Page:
Dr. Charles Drescher and colleagues are developing ways to enhance ultrasound imaging to detect ovarian and fallopian tube tumors in their earliest stages. They will conduct a Phase I clinical trial using ultrasound and microbubbles, tiny gas-filled particles that target a protein found in new blood vessels, to visualize blood vessels associated with malignancies. Learn more >

Developing new screening tests – Drs. Robyn Andersen and Barbara Goff, along with colleagues, found that a simple patient questionnaire that screens for abdominal pain, bloating, difficulty eating and other factors could detect ovarian cancer as early and effectively as a traditional blood test. The survey may provide doctors with a rapid and cost-effective screen.  Learn more >

Dr. Andersen's team found combining the same patient questionnaire with a standard blood test could improve early detection of ovarian cancer by 20 percent. Learn more >

And in a primary care setting they found that this simple three-question paper-and-pencil survey, given to women in the doctor’s office in less than two minutes, can effectively identify those who are experiencing symptoms that may indicate ovarian cancer. Learn more >

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Treatment & Prognosis

Identifying key genetuc factors – Dr. Toshiyasu Taniguchi and colleagues have discovered that mutations in the BRCA2 gene cause recurrent ovarian tumors to become resistant to certain chemotherapy drugs. This can help doctors select appropriate alternatives for each patient.
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Bringing treatment to all populations – Dr. Barbara Goff and colleagues have found that one-third of ovarian-cancer patients in the United States do not receive the recommended comprehensive surgical treatment. Their review of hospital found that women who are elderly, poor or live in communities of color were at greatest risk for undertreatment. Learn more >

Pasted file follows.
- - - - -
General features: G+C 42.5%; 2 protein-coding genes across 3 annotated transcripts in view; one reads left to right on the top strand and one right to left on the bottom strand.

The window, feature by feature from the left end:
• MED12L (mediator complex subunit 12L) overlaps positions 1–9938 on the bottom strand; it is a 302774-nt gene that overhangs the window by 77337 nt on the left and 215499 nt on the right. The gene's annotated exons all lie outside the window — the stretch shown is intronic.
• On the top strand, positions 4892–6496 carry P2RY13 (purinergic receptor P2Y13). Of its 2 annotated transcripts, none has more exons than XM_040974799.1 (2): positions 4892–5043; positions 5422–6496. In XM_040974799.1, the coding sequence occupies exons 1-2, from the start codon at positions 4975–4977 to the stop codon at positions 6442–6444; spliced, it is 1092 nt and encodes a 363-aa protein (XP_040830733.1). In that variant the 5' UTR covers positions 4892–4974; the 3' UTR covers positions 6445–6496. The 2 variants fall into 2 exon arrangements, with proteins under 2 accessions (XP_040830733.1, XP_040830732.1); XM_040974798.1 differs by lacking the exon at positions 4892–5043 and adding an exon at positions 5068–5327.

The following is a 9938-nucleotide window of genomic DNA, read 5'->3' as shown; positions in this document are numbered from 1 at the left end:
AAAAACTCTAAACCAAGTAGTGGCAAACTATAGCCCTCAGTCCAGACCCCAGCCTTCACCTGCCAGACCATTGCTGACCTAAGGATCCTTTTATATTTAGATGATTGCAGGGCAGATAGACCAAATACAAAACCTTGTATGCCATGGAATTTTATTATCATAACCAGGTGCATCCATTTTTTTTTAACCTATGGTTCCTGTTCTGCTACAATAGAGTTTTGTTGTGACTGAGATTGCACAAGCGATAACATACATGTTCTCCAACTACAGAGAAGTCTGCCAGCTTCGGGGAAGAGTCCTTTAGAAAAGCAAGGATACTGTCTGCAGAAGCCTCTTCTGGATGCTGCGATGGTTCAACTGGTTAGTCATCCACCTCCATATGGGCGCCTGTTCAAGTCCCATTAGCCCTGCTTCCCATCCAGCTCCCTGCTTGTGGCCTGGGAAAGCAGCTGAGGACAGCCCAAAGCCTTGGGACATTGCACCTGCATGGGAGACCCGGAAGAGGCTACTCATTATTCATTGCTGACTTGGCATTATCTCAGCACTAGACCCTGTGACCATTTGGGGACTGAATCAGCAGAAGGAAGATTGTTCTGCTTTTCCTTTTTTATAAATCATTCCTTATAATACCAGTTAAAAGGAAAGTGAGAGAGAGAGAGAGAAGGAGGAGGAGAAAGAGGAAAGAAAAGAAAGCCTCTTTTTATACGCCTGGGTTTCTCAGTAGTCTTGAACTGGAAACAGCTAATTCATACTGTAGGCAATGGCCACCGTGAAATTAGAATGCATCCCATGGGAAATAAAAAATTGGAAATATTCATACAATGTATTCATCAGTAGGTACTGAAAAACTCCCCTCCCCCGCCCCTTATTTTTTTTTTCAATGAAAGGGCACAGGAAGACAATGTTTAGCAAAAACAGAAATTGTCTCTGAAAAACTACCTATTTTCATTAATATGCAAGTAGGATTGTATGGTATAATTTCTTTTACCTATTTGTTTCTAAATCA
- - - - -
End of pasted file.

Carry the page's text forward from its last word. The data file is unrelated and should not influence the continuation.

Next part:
Avoiding ineffective surgery – Drs. Muneesh Tewari, Charles Drescher and Martin McIntosh are working to develop a new blood test that measures levels of molecules called microRNAs, which act as brakes on different parts of a cell. The goal is to improve physicians' ability to predict and identify which ovarian cancer patients would respond poorly to surgery. That information could allow physicians to then focus on different therapies. Learn more >

Immunotherapy

Applying T-cell therapy to ovarian cancer – Fred Hutch researchers are testing a new immunotherapy that was pioneered for advanced melanoma, called adoptive T-cell therapy, in clinical trials with women who have advanced ovarian cancer. The technique involves extracting disease-fighting T-cells from patients, growing the cells to large quantities, and infusing them back into patients, where they destroy tumor cells. Learn more >

Harnessing natural immune response – Women with advanced ovarian cancer who have a natural immune response to a protein made by their tumors may live substantially longer after diagnosis than women who do not have the same immune response, according to a study by Dr. Nora Disis and colleagues. Researchers are now working to develop a vaccine for advanced ovarian cancer patients that would boost this cancer-fighting response. Learn more >

Activating the immune system Drs. Veronika Groh-Spies, Thomas Spies and others have discovered a method for coaxing an important component of the body's immune system to attack cancer cells. Their work could open the door to new treatments for ovarian cancer, as well as melanoma, breast and other cancers. Learn more >